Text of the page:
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Updated on October 22, 2012


3 wars in less than 20 years. Thousands of American lives lost, hundreds of thousands wounded or maimed, many for life. Non-combatants struck down, such as our ambassador to Libya, Christopher Stevens, and three of his aides. Billions of dollars spent. What do we have to show for it? Osama Bin Laden is dead, but it took 10 years to catch him, while al-Qaida remains as dangerous as ever. Saddam Hussein is also dead, yet the democratic government we set-up in Iraq is very unstable and not overly pro-American. The same could be said for Afghanistan, where combat operations continue, Egypt and Libya. Relations with our staunchest ally in the region, Israel, are floundering, as Iran continues its march toward a nuclear weapon. What are we doing? What do we hope to achieve? Two questions it seems we have no idea how to answer.

I guess we have no one to blame but ourselves. Since World War II, our actions in the Middle East have won us few friends. We have propped up and supported ruthless dictators who kept their people oppressed and in poverty: the Shah of Iran; Saddam Hussein (he was our buddy in the 1980’s); Murburak in Egypt; the sheiks of Saudi Arabia and their precious oil. The Obama Administration and American media rejoiced when the Arab Spring revolutions broke out in 2011, but could we realistically expect the people in those countries to turn toward the United States after throwing off their shackles. We sustained their despots, overlooking the brutality in the name of stability. We do not know the aspirations of the people in the Middle East, and what they want their governments to look like, which very well might not be a western-style democracy.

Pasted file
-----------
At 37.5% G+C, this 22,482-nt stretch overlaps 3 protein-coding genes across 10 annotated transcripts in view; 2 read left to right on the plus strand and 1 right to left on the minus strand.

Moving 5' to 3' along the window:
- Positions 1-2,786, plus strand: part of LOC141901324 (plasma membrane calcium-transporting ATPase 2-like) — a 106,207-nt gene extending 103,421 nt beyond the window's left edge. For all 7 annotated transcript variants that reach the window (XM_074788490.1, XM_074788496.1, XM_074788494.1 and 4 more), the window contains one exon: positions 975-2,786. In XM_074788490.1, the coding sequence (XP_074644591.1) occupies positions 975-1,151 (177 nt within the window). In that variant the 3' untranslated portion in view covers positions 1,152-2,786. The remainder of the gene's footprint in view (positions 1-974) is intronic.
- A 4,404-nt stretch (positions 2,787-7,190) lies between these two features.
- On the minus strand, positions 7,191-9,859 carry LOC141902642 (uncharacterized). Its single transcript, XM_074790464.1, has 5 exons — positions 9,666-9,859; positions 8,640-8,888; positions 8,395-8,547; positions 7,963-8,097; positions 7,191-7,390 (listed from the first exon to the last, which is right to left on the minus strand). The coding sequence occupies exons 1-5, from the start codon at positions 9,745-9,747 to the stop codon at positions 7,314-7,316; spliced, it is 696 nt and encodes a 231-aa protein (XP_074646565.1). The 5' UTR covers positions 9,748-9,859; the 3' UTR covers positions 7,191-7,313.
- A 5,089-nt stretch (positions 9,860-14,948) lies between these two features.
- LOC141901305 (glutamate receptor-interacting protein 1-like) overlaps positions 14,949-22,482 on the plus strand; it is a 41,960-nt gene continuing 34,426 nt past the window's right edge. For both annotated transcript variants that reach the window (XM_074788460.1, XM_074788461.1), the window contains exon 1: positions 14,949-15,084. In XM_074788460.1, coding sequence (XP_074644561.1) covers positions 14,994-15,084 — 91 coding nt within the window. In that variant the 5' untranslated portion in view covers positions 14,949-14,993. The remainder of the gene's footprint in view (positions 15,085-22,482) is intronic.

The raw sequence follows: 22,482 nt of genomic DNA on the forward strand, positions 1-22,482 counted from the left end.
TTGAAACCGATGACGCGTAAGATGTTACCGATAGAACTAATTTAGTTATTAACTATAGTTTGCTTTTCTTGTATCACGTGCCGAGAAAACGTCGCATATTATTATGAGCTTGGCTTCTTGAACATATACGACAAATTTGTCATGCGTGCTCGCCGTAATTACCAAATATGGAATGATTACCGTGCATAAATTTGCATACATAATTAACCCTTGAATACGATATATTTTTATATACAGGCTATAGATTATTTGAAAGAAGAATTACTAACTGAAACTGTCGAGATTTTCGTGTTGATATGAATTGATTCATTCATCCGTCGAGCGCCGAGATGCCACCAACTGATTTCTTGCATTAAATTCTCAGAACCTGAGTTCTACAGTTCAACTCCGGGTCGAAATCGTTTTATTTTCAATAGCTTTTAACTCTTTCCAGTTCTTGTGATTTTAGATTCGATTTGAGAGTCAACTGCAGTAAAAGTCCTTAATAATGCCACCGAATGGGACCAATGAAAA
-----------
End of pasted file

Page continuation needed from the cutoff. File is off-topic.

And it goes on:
We can support democratic movements there, but ultimately the people will decide where they want to go. Support does not mean we have to give military aid to rebels or new regimes. Our man, Muburak, was ousted, replaced by a government where power still appears to reside primarily with the army, and has a member of the Muslim Brotherhood as president. Why would President Obama renew the $1.5 billion in military assistance to Egypt? The new regime has made hostile overtures toward Israel and the American embassy in Cairo was attacked. Should we be giving weapons to people who may turn them against us, like happened in Iraq and Afghanistan? Do we need to make the same mistakes repeatedly?

The debacles in Iraq and Afghanistan have been dissected thoroughly and require no re-hashing here, except to ask the question, what, if any, purpose does our continued presence in Afghanistan serve? U.S. soldiers are being shot by Afghans they have trained. The government is corrupt as ever. Our “ally” to the east of Afghanistan, however, is worth a look at. No relationship better exemplifies the dysfunction and twisted logic of our Middle East strategy. Since 2001, the United States has given $23 billion in aid and weapons to Pakistan, so they could help defeat al-Qaida and the Taliban. Osama Bin Laden hid out in Pakistan for 10 years, after crossing the border from Afghanistan in 2001. With all the pom-pom waving and self-congratulatory pats-on-the-back the Obama Administration has engaged in since killing Bin Laden last year, it has been conveniently forgotten that for at least half of his time in Pakistan, he was living in a safe house among the country’s military elite. To even suggest that the Pakistanis did not know he was there is to stretch incredulity way beyond the breaking point. So we have given billions of dollars to a nation that was hiding a terrorist who killed thousands of our fellow-citizens. That is to say nothing of all the U.S. weaponry which has ended up in the hands of the Taliban, courtesy of our “ally”. The only ones who should be taking bows are the Navy Seals who were on the Bin Laden mission.